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Documents filtered by: Correspondent="Franklin, Benjamin"
Results 13681-13687 of 13,687 sorted by date (descending)
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13681Silence Dogood, No. 4, 14 May 1722 (Franklin Papers)
Printed in The New-England Courant , May 14, 1722. An sum etiam nunc vel Graecè loqui vel Latinè docendus? Cicero. Discoursing the other Day at Dinner with my Reverend Boarder, formerly mention’d, (whom for Distinction sake we will call by the Name of Clericus,) concerning the Education of Children, I ask’d his Advice about my young Son William, whether or no I had best bestow upon him...
Printed in The New-England Courant , April 30, 1722. It is undoubtedly the Duty of all Persons to serve the Country they live in, according to their Abilities; yet I sincerely acknowledge, that I have hitherto been very deficient in this Particular; whether it was for want of Will or Opportunity, I will not at present stand to determine: Let it suffice, that I now take up a Resolution, to do...
Printed in The New-England Courant , April 16, 1722. Histories of Lives are seldom entertaining, unless they contain something either admirable or exemplar: And since there is little or nothing of this Nature in my own Adventures, I will not tire your Readers with tedious Particulars of no Consequence, but will briefly, and in as few Words as possible, relate the most material Occurrences of...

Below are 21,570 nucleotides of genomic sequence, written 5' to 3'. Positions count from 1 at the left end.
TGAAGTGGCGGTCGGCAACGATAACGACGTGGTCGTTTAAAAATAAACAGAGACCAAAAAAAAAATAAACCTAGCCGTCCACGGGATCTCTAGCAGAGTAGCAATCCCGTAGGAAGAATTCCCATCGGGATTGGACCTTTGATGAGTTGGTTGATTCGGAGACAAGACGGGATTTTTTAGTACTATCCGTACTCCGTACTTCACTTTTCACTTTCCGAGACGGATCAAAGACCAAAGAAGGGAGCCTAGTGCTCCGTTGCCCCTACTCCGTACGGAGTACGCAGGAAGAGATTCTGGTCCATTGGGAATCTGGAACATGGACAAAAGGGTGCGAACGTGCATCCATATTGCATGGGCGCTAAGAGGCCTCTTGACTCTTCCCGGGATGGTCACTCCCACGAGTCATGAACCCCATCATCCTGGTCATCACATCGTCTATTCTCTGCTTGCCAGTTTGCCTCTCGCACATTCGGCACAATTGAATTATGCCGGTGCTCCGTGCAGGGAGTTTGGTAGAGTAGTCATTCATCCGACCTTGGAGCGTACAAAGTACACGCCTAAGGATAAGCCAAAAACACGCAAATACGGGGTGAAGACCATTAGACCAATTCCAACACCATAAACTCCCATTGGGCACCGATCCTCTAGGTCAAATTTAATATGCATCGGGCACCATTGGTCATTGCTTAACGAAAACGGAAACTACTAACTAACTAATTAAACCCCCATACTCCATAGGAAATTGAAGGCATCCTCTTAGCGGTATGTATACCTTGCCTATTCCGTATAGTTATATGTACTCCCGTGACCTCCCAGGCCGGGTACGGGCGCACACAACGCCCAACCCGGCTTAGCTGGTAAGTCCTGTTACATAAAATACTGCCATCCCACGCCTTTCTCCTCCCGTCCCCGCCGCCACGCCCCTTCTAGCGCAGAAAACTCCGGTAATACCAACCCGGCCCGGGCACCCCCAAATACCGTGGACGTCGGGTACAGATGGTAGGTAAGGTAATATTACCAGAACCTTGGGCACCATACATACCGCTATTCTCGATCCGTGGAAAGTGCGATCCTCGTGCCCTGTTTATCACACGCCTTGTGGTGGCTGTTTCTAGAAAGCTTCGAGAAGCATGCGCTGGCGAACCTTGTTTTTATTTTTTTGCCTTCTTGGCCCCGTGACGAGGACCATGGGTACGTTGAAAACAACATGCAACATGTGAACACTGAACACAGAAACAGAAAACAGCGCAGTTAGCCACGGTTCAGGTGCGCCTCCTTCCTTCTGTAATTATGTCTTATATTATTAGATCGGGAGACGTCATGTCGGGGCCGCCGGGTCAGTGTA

Printed in The New-England Courant , April 2, 1722. The first issue of James Franklin’s New-England Courant appeared on August 7, 1721, at the height of the inoculation controversy in Boston. Because the Mathers supported inoculation, the Courant opposed it; and the paper’s lively, combative essays and verses were soon directed also against the clergy, the magistrates, the postmaster, Harvard...
Not found The second ballad which Franklin wrote and hawked through the streets of Boston was “a Sailor Song on the Taking of Teach or Blackbeard the Pirate.” This may have been written in March 1719, after the Boston News-Letter carried a full account of the last fight and death of Captain Edward Teach on November 22, 1718. In the middle of the nineteenth century the Boston physician George...
13686The Lighthouse Tragedy, 1718 (Franklin Papers)
Not found As a lad of twelve or thirteen Franklin “took a Fancy to Poetry, and made some little Pieces.” One of these was a ballad he remembered as “the Light House Tragedy ,” inspired by the drowning on November 3, 1718, of George Worthylake, keeper of the light on Beacon Island, with his wife and daughter. (In the autobiography he remembered it incorrectly as Worthylake and his two...
13687Editorial Introduction (Franklin Papers)
These letters illustrate the complexities—perhaps increased by the writer’s nature—of trying to negotiate a transatlantic sale of land. Daniel Roberdeau wanted to dispose of his plantation in the Antilles; he believed that he had one potential buyer in London, and hoped that he might find several who would vie with each other. To save himself a journey to England he sent a power of attorney to...